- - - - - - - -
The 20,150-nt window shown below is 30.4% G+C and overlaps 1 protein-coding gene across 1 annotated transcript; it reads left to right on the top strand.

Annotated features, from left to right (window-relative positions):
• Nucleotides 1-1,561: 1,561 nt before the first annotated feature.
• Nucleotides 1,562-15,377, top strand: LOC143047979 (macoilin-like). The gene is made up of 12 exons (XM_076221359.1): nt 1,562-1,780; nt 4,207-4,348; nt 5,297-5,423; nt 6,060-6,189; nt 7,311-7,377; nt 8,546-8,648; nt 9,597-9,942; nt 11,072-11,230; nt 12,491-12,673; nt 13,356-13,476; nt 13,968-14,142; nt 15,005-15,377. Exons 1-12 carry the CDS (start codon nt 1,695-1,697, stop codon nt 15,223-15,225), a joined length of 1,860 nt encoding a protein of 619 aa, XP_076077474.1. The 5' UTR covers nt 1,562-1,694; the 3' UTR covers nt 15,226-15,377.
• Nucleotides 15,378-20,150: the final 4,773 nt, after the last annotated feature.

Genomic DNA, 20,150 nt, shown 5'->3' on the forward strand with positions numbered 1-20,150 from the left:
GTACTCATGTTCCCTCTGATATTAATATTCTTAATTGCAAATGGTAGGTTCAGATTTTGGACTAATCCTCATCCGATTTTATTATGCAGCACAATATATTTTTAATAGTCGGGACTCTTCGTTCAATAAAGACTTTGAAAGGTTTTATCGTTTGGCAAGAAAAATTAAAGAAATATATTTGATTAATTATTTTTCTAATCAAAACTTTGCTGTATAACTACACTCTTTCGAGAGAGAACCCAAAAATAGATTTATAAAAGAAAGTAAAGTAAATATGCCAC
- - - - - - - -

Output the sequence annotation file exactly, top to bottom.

The 20,150-nt window shown below is 30.4% G+C and overlaps 1 protein-coding gene across 1 annotated transcript; it reads left to right on the top strand.

Annotated features, from left to right (window-relative positions):
• Nucleotides 1-1,561: 1,561 nt before the first annotated feature.
• Nucleotides 1,562-15,377, top strand: LOC143047979 (macoilin-like). The gene is made up of 12 exons (XM_076221359.1): nt 1,562-1,780; nt 4,207-4,348; nt 5,297-5,423; nt 6,060-6,189; nt 7,311-7,377; nt 8,546-8,648; nt 9,597-9,942; nt 11,072-11,230; nt 12,491-12,673; nt 13,356-13,476; nt 13,968-14,142; nt 15,005-15,377. Exons 1-12 carry the CDS (start codon nt 1,695-1,697, stop codon nt 15,223-15,225), a joined length of 1,860 nt encoding a protein of 619 aa, XP_076077474.1. The 5' UTR covers nt 1,562-1,694; the 3' UTR covers nt 15,226-15,377.
• Nucleotides 15,378-20,150: the final 4,773 nt, after the last annotated feature.

Genomic DNA, 20,150 nt, shown 5'->3' on the forward strand with positions numbered 1-20,150 from the left:
GTACTCATGTTCCCTCTGATATTAATATTCTTAATTGCAAATGGTAGGTTCAGATTTTGGACTAATCCTCATCCGATTTTATTATGCAGCACAATATATTTTTAATAGTCGGGACTCTTCGTTCAATAAAGACTTTGAAAGGTTTTATCGTTTGGCAAGAAAAATTAAAGAAATATATTTGATTAATTATTTTTCTAATCAAAACTTTGCTGTATAACTACACTCTTTCGAGAGAGAACCCAAAAATAGATTTATAAAAGAAAGTAAAGTAAATATGCCAC